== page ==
"I wrote a book that was quite abstract and fragmentary. A collection of different recollections of my experiences on the island, coupled with fictional characters and some real character, and there was real mingling of genres."

After winning the prose medal, her Welsh activist spirit convinced her that the book provided an opportunity to educate English-language readers about this iconic location in Wales where, according to myth, 20,000 saints must be buried because of all the religious pilgrims who died there.

"When I began writing it in English I realized that this kind of fragmentary rhythmic narrative that worked in Welsh perhaps didn't work as well in English because of the difference between the languages," she explains. "English is perhaps cooler and more exact, while Welsh was more passionate. What seemed poetic in Welsh seemed overindulgent in English. The kind of humor I have in Welsh is definitely different because I'm inside the culture -- I poke fun at things that Welsh speakers understand. In English I have a different register for the humor -- more understated. Writing in the two languages is like working with different tools. It's like having these two people inside you and they are influencing each other.

"That's when I decided to have a little bit of different agenda, and I saw it as a golden opportunity to talk about the Welsh language and what it's like to be a Welsh speaker, and to be in this small country and have the tensions of a small country. So the island in "20,000 Saints" becomes a microcosm of Wales, and how extreme we can get, but also how we interact with each other in creative ways. By the end of it I had a novel double in size with a completely different thread in terms of plot and the emotional development of the characters. It's been a very interesting and rewarding process."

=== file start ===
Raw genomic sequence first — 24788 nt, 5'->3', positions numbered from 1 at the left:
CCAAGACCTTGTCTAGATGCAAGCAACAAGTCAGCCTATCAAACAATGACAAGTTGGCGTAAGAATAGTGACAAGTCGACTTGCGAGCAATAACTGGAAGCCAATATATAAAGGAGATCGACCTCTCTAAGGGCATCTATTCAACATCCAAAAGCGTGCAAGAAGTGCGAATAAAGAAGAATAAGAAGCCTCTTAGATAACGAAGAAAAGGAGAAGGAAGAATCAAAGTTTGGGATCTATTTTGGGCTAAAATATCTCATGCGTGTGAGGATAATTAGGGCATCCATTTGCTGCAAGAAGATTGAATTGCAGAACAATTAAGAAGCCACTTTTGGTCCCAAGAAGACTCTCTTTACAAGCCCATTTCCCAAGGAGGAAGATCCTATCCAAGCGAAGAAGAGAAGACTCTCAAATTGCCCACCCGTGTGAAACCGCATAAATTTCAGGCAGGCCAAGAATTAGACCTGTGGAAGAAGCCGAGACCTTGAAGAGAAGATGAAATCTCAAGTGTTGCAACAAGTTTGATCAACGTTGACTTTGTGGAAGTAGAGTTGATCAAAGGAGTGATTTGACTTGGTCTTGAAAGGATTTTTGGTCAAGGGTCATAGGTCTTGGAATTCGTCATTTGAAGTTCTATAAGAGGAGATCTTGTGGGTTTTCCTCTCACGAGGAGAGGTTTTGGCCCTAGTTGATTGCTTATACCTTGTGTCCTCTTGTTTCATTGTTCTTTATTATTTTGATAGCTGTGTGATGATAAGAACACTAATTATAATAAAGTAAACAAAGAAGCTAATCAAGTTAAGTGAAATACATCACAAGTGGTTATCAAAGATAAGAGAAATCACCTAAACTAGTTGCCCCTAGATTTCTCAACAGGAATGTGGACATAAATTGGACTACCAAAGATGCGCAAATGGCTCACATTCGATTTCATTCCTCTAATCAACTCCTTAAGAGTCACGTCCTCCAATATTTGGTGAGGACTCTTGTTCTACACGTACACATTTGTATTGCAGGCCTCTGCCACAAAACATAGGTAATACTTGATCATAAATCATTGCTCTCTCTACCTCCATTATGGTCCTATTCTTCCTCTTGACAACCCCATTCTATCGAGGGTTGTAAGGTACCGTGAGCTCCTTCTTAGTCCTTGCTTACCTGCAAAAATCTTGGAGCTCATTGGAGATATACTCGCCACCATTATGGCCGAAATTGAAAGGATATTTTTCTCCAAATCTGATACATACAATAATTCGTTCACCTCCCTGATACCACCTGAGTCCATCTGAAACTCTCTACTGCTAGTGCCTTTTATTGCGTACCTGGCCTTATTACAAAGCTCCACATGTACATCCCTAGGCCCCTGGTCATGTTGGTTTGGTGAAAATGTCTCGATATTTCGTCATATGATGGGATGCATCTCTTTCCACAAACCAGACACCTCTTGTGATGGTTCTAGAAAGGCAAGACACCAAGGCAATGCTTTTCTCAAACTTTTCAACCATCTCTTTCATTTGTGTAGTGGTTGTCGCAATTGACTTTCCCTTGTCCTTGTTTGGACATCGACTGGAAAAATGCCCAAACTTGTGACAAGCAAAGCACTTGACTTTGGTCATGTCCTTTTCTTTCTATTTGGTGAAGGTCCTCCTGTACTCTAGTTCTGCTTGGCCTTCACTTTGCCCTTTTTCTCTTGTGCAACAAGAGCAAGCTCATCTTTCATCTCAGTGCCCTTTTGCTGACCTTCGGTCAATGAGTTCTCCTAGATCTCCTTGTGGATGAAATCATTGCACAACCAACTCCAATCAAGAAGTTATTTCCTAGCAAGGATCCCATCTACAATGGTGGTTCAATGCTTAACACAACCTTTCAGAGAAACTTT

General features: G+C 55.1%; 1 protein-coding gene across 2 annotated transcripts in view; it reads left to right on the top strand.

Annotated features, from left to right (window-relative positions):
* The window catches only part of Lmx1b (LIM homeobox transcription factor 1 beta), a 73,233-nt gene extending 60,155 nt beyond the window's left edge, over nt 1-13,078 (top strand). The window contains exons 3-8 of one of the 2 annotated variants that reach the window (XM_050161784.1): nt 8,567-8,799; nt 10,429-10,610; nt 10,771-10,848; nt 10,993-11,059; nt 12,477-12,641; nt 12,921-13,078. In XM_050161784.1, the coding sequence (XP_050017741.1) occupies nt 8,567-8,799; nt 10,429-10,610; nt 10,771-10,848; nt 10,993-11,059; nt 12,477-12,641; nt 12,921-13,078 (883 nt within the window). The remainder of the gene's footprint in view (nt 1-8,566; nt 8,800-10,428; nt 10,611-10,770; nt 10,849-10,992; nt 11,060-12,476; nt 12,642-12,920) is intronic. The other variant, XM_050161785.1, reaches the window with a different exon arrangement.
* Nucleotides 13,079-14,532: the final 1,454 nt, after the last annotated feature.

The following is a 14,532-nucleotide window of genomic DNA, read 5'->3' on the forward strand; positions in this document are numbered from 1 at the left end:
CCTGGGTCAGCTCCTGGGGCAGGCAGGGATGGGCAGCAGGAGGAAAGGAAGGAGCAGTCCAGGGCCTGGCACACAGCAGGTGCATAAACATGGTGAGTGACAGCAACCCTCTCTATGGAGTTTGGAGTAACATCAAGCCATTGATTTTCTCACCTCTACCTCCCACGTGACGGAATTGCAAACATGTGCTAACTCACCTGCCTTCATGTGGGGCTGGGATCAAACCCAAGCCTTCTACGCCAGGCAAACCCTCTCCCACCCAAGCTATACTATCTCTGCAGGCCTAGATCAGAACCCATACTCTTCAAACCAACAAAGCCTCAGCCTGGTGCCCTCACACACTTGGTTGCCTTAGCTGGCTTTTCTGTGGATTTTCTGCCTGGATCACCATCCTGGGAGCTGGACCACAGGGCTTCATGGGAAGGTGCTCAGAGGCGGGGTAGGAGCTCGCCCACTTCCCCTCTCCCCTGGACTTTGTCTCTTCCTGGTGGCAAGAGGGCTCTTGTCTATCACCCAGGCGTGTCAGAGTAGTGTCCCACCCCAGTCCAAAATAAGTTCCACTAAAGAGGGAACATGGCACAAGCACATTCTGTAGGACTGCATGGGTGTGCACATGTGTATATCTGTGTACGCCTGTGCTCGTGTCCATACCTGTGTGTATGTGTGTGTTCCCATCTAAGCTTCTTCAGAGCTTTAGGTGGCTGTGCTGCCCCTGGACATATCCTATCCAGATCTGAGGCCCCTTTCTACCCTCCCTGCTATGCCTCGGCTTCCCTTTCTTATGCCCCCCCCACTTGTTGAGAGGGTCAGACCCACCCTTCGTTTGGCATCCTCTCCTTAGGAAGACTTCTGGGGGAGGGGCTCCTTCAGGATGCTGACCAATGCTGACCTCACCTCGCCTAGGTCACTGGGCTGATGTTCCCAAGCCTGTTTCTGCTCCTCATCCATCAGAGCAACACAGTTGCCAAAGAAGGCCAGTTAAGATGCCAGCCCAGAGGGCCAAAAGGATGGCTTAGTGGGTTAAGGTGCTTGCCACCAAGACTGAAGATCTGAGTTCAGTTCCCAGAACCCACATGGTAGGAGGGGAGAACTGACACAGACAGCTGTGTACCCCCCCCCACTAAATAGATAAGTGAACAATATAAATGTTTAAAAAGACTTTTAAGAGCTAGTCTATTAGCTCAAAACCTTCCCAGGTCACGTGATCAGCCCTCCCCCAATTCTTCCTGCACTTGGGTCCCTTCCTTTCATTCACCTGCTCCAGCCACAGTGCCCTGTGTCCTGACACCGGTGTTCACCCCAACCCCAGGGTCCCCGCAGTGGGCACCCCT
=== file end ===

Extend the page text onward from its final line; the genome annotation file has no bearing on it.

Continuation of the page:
The result led to her selection as the Oxfam Emerging Writer of the Year.

Her third novel, "Y Llyfgell" (The Library), winner of the 2009 David Owen Prize, the top fiction prize in Wales, in going through a similar process, in which the English version will not be so much a translation as a re-imagining in a different language, for different readers.

The library in the title is the Welsh National Library, an institution that is another source of national pride.

But she is not straying far from her roots: She is simultaneously writing a new collection of short stories in Welsh. "I feel very proud that of all the Celtic languages Welsh is the one that has flourished," she says. "The fact that I am able to live my daily life through the medium of Welsh -- most of the colleagues in my department at Swansea are Welsh-speakers, the people around me are Welsh speakers -- sometimes I forget that it is a minority language. Watching Welsh on television, sometimes you can forget. That for me is a blissful thing that occasionally you forget that not everyone speaks this language."

Dafydd, who teaches at the University of Wales at Swansea and also writes poetry and scripts for film and television, is the first writer to attend the IWP through a new partnership with the British Council's UK Writer-in-Residence Program.

Biographies of all the 2009 IWP writers are accessible at http://iwp.uiowa.edu/writers/index.html.

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STORY SOURCE: University of Iowa Arts Center Relations, 300 Plaza Centre One, Suite 351, Iowa City, IA 52242-2500

MEDIA CONTACT: Winston Barclay, 319-384-0073 (office) 319-430-1013 (cell), winston-barclay@uiowa.edu